Here we agree again - "This most basic opportunity is a sham for most kids in inner cities". Absolutely. Some inner city schools are a travesty. But some of these same schools have some of the highest per student spending. The correlation between spending and student achievement is terrible. America's educational problems are structural, not financial.

Since you support charter schools and innovation, may I suggest that rather than throwing money down the existing rabbit hole, you restructure the education system so that EVERY school is a charter school. Every student gets a voucher, every school is autonomous in most decision-making, and students apply to the schools that meet their interests. Good schools with good teachers would attract students and funding. Crappy schools would be closed. Teachers are regular employees judged purely on merit and paid competitively (so a good teacher might be recruited by a neighboring school). The principal is the effective CEO of the school and has wide decision-making power to structure the school as he see fits. These types of schools are already popping up all over the country.

I have never understood why people fight this kind of structure, which seems an obvious one to me. It is still a "public" school, since the state is financing the student's education. The difference is that the decision-making power on the student's education is moved from the school system to the parents and their children. How is that not sensible?

Again, I am ecstatic that the new administration has stated that education is a top priority and, incidentally, is putting its money where its mouth is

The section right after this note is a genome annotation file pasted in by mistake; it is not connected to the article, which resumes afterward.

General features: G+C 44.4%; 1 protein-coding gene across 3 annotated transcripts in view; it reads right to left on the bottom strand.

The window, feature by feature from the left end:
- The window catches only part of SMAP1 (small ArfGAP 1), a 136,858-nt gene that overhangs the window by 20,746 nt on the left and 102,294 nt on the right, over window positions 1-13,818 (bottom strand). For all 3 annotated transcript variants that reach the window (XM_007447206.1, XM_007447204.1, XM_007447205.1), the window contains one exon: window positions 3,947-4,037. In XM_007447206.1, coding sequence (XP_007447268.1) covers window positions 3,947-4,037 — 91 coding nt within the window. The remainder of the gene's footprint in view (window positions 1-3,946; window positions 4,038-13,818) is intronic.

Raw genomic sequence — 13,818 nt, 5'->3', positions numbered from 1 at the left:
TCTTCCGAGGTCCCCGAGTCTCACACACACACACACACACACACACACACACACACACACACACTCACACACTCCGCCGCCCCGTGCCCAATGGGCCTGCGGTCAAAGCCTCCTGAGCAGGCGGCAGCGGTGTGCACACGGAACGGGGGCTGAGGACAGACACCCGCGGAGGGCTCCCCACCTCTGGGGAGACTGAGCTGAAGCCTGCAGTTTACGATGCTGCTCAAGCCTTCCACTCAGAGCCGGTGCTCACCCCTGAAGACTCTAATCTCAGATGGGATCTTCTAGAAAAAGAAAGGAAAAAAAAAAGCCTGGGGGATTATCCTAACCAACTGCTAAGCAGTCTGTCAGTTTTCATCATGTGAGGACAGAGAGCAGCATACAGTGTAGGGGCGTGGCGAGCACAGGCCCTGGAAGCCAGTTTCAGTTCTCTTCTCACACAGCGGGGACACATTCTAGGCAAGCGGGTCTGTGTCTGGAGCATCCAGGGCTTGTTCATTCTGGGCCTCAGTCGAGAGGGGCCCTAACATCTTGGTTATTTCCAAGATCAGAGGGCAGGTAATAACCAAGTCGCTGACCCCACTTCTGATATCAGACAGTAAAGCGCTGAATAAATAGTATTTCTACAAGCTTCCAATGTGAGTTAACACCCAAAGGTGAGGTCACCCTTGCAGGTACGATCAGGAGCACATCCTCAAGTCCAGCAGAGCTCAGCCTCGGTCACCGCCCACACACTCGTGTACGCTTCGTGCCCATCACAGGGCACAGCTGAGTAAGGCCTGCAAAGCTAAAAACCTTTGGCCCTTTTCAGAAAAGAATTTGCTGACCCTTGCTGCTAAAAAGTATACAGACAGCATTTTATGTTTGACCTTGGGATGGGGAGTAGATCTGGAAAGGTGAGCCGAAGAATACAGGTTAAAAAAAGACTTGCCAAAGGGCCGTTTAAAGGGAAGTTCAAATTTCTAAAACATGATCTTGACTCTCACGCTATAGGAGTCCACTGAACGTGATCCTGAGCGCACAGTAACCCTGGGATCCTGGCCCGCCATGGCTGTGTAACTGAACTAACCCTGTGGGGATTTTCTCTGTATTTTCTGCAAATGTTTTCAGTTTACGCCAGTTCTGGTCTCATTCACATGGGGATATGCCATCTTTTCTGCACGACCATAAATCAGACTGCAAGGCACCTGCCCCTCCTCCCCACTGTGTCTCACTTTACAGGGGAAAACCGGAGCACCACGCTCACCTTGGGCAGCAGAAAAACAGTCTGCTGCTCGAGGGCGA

Despite whispers to the contrary from the administration, until I see hard evidence otherwise, I will continue to believe Obama and the Democrats are in the teacher's union's pocket. Your extra spending will mainly go to buttress collapsing teachers' pensions. And one-third of American high-schoolers will still drop out of school. Congrats on that.

2 comments:

friedmanite said...

That might be the single best post I've read on this blog. Nice work.

Check the correlation in the decline in school performance and the lessening of parental power to effect change in their children's schools. It used to be that a caring parent could go to the school board and actually make a difference. Now the power has been pulled to the state or national level. We've handcuffed parents in the process.

When picking between a government bureaucrat or a parent to decide what's best for a child, I'll stick with the parent.

Unleash the power of competition on schools and I think you'll see a huge jump in performance. I'd like to see a more detailed explanation from Restless Native on why competition in school's is a bad idea.

Restless Native said...

I am on the Blackberry, so I'll be brief, but wanted to chime in that I don't have a problem with true competition. I do have a serious problem with the disparity of educational opportunity in this country based on your address. I also don't have a problem with Gam's idea, as long as kids from the District aren't shut out of MontCo-like schools. If kids from Hialeah can come to the Gables, I am fine. The problem will be that schools will have a limit on how many kids they can take and my sense is that the disparity today will be perpetuated in his proposal by school-size limits. I also disagree that money is not part of the solution. The gov't needs spend less on my kids and Gam's cause we can spend more.

Let's figure out how to implement comeptition that genuinely levels the playing field as much as possible for poor kids.